Upon the film's wide release, director Morgan Neville stated in an interview with New Yorker writer Helen Rosner that he had hired a software company to create an artificial intelligence (AI) model of Bourdain's voice so that the film could emulate him reciting words that he had written, but for which no recordings of him speaking exist, such as an email he had written to friend David Choe. Neville said there were two other such uses of the technology in the film, but refused to specify what they were, stating, "If you watch the film [...] you probably don’t know what the other lines are that were spoken by the A.I., and you’re not going to know. We can have a documentary-ethics panel about it later."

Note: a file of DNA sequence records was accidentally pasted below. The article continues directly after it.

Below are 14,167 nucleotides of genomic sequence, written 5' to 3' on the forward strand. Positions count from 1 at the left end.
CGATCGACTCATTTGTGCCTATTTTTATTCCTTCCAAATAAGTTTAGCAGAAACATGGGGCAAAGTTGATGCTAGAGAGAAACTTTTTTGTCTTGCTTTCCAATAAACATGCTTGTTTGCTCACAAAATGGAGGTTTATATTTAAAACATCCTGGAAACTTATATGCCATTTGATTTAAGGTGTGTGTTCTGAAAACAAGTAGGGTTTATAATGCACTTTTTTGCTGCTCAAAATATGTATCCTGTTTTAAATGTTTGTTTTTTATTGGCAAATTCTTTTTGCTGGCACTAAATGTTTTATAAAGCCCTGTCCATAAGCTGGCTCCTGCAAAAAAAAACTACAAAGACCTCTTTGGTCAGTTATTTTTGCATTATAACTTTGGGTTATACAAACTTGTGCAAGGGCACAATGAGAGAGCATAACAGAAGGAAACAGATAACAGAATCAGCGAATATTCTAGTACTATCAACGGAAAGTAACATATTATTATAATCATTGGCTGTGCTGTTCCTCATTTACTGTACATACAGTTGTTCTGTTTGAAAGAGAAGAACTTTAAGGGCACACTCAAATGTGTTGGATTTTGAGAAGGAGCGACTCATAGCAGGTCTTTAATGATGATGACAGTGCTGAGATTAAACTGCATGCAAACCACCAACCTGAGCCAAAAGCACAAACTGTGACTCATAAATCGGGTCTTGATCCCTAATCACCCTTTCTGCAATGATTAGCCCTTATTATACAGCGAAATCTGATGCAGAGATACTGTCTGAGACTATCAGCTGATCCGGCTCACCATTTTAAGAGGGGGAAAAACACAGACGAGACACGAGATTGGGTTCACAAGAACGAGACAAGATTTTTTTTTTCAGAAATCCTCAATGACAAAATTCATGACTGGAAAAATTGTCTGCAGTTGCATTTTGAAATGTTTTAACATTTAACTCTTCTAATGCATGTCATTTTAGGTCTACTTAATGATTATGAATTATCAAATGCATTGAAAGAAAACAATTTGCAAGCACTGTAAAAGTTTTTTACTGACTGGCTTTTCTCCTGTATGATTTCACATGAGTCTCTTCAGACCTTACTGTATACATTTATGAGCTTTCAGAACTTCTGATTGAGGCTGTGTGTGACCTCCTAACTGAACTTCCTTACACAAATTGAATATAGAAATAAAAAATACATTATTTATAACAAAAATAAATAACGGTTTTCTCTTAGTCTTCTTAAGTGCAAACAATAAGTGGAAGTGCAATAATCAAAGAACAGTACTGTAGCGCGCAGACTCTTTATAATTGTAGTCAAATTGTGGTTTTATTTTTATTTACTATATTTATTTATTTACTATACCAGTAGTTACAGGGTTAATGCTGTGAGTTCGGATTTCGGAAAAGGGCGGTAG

The disclosure of the film's use of AI technology, which had not been mentioned prior to the interview or acknowledged within the film itself, caused controversy, with critics saying that it constituted unethical behavior. Neville defended his decision, saying, "There were a few sentences that Tony wrote that he never spoke aloud. With the blessing of his estate and literary agent we used AI technology. It was a modern storytelling technique that I used in a few places where I thought it was important to make Tony’s words come alive." Ottavia Busia, Bourdain's ex-wife and executor of his estate, denied that she had been consulted about the use of AI to reproduce Bourdain's voice, tweeting: "I certainly was NOT the one who said Tony would have been cool with that."